News

Karen DeWitt / WRVO News

This year's state legislative session has produced no agreements on ethics reform, even though Albany is in the midst of a what some call a corruption crime wave. Capitol correspondent Karen DeWitt (who is recovering from a cold) spoke to longtime League of Women Voters lobbyist Barbara Bartoletti about the lack of action.

Karen Dewitt / WRVO News

The state Assembly and Senate adjourned for the year last night, without any deals on extending control of New York City Mayor Bill de Blasio’s authority over the public school system, or the continuation of sales taxes in upstate and Long Island counties. Assembly Democrats have tied the two issues together in one bill, and Assembly Majority Leader Joe Morelle called it a basic concept.

Tom Magnarelli / WRVO News

A vote this week to give the Syracuse Police Department $1.6 million for new vehicles became a lightning rod for a bigger issue. Some Syracuse Common Councilors say various spending items should be delayed because of the financial health of the city.

Ellen Abbott / WRVO News File Photo

Syracuse’s Hancock International Airport is preparing for the era of ride-hailing services that’s about to descend on upstate New York.

Starting June 29, travelers will be able to use ride hailing apps to get around town. One of the major requests is expected to include rides back and forth to the Syracuse airport. To that end, airport commissioner Christina Callahan says the airport is working with the two big players in the ride-hailing world, Lyft and Uber.

Catherine Loper / WRVO News

The state Senate is likely to confirm Gov. Andrew Cuomo’s nomination to fill the latest vacancy on the state’s highest court.

Judge Paul Feinman would be the first openly gay judge on the Court of Appeals. During a Senate Judiciary Committee hearing, the Long Island native was generally praised by committee members.

Tom Magnarelli / WRVO News

All nine Syracuse mayoral candidates participated in a forum this week. It was a crowded stage that produced a wide range of different answers.

David Stone / Flickr

Residents in some eastside Syracuse neighborhoods and the town of DeWitt agree that something should be done about a burgeoning deer population. Those are the findings of a survey conducted by Assemblywoman Pam Hunter.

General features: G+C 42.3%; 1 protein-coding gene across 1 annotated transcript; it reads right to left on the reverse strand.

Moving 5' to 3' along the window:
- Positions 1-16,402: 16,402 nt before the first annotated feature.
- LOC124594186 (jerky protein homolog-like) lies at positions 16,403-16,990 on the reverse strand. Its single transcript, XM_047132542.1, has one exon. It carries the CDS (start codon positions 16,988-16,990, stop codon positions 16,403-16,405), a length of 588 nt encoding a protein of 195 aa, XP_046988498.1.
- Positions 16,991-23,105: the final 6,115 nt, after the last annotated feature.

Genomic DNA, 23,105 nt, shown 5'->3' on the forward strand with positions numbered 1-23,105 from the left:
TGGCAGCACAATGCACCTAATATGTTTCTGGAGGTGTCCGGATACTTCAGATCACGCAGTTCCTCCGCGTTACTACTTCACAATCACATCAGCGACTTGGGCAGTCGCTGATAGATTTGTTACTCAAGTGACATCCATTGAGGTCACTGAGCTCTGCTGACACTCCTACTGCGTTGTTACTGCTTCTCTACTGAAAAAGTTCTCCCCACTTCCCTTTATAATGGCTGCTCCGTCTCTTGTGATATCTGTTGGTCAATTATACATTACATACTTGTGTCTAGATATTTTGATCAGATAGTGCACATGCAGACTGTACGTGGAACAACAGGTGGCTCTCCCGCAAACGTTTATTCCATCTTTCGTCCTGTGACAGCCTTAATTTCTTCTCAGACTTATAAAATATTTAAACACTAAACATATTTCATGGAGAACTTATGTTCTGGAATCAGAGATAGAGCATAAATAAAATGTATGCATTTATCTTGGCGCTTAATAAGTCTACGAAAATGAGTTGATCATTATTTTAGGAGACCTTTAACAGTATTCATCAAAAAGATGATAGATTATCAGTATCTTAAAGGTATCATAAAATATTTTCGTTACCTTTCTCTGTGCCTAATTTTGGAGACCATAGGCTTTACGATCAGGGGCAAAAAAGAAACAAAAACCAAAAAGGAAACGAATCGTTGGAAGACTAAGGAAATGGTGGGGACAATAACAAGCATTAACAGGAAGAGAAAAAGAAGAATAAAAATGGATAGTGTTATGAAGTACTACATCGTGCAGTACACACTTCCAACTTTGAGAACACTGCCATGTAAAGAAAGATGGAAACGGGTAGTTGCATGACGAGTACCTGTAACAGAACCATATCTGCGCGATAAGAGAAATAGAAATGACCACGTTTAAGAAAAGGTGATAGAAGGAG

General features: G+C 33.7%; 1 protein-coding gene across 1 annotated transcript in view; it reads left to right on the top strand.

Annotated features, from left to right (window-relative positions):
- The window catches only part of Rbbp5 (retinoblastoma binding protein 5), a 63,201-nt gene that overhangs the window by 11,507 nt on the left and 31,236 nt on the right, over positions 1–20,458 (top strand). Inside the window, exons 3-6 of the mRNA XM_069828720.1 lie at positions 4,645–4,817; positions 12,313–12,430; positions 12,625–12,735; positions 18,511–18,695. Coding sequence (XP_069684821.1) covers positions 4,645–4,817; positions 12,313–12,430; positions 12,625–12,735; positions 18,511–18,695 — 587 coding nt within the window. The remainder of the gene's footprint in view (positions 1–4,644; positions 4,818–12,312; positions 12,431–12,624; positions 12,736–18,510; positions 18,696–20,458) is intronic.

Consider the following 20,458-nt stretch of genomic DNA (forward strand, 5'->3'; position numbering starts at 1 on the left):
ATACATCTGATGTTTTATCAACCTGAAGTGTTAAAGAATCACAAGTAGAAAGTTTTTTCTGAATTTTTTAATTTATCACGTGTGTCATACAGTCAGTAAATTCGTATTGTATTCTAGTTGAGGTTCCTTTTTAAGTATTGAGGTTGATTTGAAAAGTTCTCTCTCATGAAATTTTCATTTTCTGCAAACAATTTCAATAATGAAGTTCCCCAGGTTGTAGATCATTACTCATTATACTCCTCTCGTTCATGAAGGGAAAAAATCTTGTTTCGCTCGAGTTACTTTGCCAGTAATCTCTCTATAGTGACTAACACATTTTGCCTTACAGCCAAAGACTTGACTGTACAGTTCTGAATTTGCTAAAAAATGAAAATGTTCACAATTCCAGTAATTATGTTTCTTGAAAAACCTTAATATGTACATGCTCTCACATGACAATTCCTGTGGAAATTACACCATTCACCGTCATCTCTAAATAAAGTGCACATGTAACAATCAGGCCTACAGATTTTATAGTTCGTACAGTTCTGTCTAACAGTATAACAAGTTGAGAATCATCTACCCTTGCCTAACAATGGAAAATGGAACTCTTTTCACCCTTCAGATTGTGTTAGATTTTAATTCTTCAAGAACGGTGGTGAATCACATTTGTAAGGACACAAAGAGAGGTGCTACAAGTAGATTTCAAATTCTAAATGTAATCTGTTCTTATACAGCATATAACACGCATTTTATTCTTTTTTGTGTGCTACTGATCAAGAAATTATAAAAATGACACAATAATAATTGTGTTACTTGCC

The next step is finding out just how many deer are out there, and what can be done to put a dent in the herd. Research wildlife biologist Brian Underwood says it starts by counting deer in some neighborhoods in the eastside of Syracuse, and going on from there.

Ellen Abbott / WRVO News

The Greater Syracuse Land Bank celebrated its fifth birthday this week with a bus trip to show off some of it’s success stories.  

Land bank officials and others visited demolition sights, a community garden and renovated rental housing, like Sam Reppi’s conversion of a dilapidated building on Burnet Avenue into apartments and a storefront business.

Payne Horning / WRVO News

State lawmakers have passed legislation that could provide financial relief for those affected by Lake Ontario flooding. The new bill was approved after weeks of debate between the state Senate and Assembly over how much to spend and whom should be be eligible

-JvL- / Flickr

There was a flurry of activity — along with threats and ultimatums — on Monday at the state Capitol, but there were no agreements on major issues as the session draws to a scheduled close on Wednesday.

Victims of childhood sexual abuse remain hopeful that there could be a vote in the state Senate on a measure to extend the statute of limitations to age 28 for criminal proceedings and age 50 for civil proceedings.

Senate Democratic Leader Andrea Stewart-Cousins urged the majority coalition of Republicans and breakaway Democrats to allow the bill on the floor for a vote.

Ellen Abbott / WRVO News

Rep. John Katko (R-Camillus) has introduced a bill in the House of Representatives that he hopes makes it easier to stop the importation and distribution of synthetic drugs.